Saturday, March 28, 2015

Northrop Grumman B-2 Spirit

"B-2" and "Stealth bomber" redirect here. For other uses, see B2 (disambiguation) and Stealth aircraft.
B-2 Spirit
B-2 Spirit original.jpg
A U.S. Air Force B-2 Spirit flying over the Pacific Ocean in May 2006.
Role    Strategic stealthbomber
National origin    United States
Manufacturer    Northrop Corporation
Northrop Grumman
First flight    17 July 1989
Introduction    April 1997
Status    In service
Primary user    United States Air Force
Produced    1987–2000
Number built    21[1][2]
Program cost    US$44.75 billion (through 2004)
Unit cost  
$737 million (1997 approx. flyaway cost)
The Northrop (later Northrop Grumman) B-2 Spirit, also known as the Stealth Bomber, is an American heavy strategic bomber, featuring low observable stealth technology designed for penetrating dense anti-aircraft defenses; it is able to deploy both conventional and thermonuclear weapons. The bomber has a crew of two and can drop up to eighty 500 lb (230 kg)-class (Mk 82) JDAM Global Positioning System-guided bombs, or sixteen 2,400 lb (1,100 kg) B83 nuclear bombs. The B-2 is the only known aircraft that can carry large air-to-surface standoff weapons in a stealth configuration.

"B-2" and "Stealth bomber" redirect here. For other uses, see B2 (disambiguation) and Stealth aircraft
Development originally started under the "Advanced Technology Bomber" (ATB) project during the Carter administration, and its performance was one of his reasons for the cancellation of the supersonic B-1A bomber. ATB continued during the Reagan administration, but worries about delays in its introduction led to the reinstatement of the B-1 program as well. Program costs rose throughout development. Designed and manufactured by Northrop Grumman, the cost of each aircraft averaged US$737 million (in 1997 dollars).Total procurement costs averaged $929 million per aircraft, which includes spare parts, equipment, retrofitting, and software support.The total program cost including development, engineering and testing, averaged $2.1 billion per aircraft in 1997.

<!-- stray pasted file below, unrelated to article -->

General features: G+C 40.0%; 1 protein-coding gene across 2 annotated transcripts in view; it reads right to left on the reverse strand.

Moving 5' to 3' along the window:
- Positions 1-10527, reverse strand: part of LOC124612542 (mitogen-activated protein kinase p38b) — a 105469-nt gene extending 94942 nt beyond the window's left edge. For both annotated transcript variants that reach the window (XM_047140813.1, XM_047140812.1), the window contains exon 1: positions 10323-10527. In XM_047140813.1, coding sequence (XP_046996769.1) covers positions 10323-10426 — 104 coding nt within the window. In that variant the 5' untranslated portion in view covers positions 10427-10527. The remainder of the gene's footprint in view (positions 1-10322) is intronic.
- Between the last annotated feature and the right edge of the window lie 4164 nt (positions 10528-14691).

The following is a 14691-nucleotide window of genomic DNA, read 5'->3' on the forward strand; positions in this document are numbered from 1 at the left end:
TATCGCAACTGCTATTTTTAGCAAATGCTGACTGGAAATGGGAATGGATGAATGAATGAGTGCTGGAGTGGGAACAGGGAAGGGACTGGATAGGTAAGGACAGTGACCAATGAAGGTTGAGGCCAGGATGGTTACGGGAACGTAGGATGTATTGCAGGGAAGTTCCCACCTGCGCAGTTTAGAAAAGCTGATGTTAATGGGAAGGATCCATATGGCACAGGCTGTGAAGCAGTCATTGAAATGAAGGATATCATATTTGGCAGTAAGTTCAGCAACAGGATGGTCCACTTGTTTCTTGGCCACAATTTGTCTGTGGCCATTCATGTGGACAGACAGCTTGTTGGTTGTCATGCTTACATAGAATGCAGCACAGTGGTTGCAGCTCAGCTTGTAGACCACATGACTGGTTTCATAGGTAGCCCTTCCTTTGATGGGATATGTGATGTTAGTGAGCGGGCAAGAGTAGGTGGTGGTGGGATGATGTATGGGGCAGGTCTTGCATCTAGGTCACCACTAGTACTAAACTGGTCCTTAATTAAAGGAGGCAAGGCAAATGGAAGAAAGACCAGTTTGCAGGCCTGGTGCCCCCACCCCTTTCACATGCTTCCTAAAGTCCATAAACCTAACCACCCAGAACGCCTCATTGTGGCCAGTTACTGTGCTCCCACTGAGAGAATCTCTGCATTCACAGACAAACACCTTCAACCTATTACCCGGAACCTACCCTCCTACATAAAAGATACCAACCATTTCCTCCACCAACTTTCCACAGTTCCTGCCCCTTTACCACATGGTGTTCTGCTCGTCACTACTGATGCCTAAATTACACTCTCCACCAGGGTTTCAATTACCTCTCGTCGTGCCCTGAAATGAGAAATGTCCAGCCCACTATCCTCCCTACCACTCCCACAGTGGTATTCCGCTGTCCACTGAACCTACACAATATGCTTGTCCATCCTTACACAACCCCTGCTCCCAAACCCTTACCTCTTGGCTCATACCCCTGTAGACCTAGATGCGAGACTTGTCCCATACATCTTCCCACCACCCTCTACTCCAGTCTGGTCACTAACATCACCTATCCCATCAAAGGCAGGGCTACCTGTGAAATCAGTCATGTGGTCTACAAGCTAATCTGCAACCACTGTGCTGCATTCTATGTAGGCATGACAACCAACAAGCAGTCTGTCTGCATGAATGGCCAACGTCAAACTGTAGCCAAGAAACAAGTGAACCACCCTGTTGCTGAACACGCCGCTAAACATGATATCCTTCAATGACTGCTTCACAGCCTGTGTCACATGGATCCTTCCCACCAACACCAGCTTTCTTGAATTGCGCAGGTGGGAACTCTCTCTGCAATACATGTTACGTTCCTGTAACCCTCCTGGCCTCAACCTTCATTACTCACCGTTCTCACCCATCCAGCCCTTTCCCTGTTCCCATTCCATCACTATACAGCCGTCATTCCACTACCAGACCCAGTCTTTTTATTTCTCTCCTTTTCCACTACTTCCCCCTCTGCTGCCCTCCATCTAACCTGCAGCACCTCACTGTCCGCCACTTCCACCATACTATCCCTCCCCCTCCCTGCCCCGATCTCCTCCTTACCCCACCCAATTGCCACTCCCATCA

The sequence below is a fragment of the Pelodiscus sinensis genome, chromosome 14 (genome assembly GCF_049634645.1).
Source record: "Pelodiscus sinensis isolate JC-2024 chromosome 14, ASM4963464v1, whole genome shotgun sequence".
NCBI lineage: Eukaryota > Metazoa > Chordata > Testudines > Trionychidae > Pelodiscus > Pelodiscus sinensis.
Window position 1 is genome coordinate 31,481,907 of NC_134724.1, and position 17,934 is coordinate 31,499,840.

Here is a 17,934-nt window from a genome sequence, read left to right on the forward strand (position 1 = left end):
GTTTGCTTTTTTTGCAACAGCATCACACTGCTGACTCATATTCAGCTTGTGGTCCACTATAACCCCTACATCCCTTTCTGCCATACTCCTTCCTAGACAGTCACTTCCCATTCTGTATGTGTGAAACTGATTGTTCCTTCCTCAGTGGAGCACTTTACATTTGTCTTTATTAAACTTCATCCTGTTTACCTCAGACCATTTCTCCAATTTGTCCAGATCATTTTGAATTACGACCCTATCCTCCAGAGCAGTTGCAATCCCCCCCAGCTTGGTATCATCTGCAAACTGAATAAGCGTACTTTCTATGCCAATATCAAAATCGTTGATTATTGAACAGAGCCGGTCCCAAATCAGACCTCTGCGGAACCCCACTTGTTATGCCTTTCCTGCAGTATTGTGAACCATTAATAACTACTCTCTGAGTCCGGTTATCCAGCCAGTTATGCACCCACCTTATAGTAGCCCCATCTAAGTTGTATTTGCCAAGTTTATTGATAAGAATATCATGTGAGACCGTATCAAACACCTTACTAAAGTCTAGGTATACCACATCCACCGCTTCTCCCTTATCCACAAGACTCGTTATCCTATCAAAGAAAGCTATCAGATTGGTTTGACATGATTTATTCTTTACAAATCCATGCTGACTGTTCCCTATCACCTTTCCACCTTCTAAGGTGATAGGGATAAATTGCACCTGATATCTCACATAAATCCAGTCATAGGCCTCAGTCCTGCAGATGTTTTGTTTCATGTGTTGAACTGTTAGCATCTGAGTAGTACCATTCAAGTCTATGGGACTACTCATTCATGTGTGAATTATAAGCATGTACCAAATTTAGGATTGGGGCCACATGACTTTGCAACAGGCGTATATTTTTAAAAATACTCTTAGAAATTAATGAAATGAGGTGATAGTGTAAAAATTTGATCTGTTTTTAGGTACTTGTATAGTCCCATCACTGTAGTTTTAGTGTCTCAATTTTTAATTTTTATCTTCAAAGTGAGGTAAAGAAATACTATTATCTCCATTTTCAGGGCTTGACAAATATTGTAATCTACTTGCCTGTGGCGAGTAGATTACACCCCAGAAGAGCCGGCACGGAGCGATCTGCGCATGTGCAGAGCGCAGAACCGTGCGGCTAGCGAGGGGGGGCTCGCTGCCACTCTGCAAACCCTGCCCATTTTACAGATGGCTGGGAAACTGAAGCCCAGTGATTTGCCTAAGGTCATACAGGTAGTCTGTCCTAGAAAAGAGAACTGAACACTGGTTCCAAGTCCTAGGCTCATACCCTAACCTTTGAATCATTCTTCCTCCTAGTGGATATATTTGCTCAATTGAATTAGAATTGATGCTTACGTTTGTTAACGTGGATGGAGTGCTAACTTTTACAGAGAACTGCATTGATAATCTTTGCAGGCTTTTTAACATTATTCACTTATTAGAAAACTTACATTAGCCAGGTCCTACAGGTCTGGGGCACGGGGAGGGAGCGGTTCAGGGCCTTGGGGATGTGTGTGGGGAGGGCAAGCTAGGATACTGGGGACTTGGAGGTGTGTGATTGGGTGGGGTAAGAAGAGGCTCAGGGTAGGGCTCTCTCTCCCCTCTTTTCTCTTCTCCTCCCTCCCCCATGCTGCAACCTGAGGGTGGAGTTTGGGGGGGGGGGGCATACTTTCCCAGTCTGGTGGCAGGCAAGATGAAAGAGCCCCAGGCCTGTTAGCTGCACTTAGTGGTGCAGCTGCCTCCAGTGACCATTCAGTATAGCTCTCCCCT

Because of its considerable capital and operating costs, the project was controversial in the U.S. Congress and among the Joint Chiefs of Staff. The winding-down of the Cold War in the latter portion of the 1980s dramatically reduced the need for the aircraft, which was designed with the intention of penetrating Soviet airspace and attacking high-value targets. During the late 1980s and 1990s, Congress slashed plans to purchase 132 bombers to 21. In 2008, a B-2 was destroyed in a crash shortly after takeoff, though the crew ejected safely. A total of 20 B-2s remain in service with the United States Air Force, which plans to operate the B-2 until 2058.

"B-2" and "Stealth bomber" redirect here. For other uses, see B2 (disambiguation) and Stealth aircraft.
The B-2 is capable of all-altitude attack missions up to 50,000 feet (15,000 m), with a range of more than 6,000 nautical miles (11,000 km) on internal fuel and over 10,000 nautical miles (19,000 km) with one midair refueling. Though originally designed primarily as a nuclear bomber, it was first used in combat dropping conventional ordnance in the Kosovo War in 1999 and saw further service in Iraq and Afghanistan.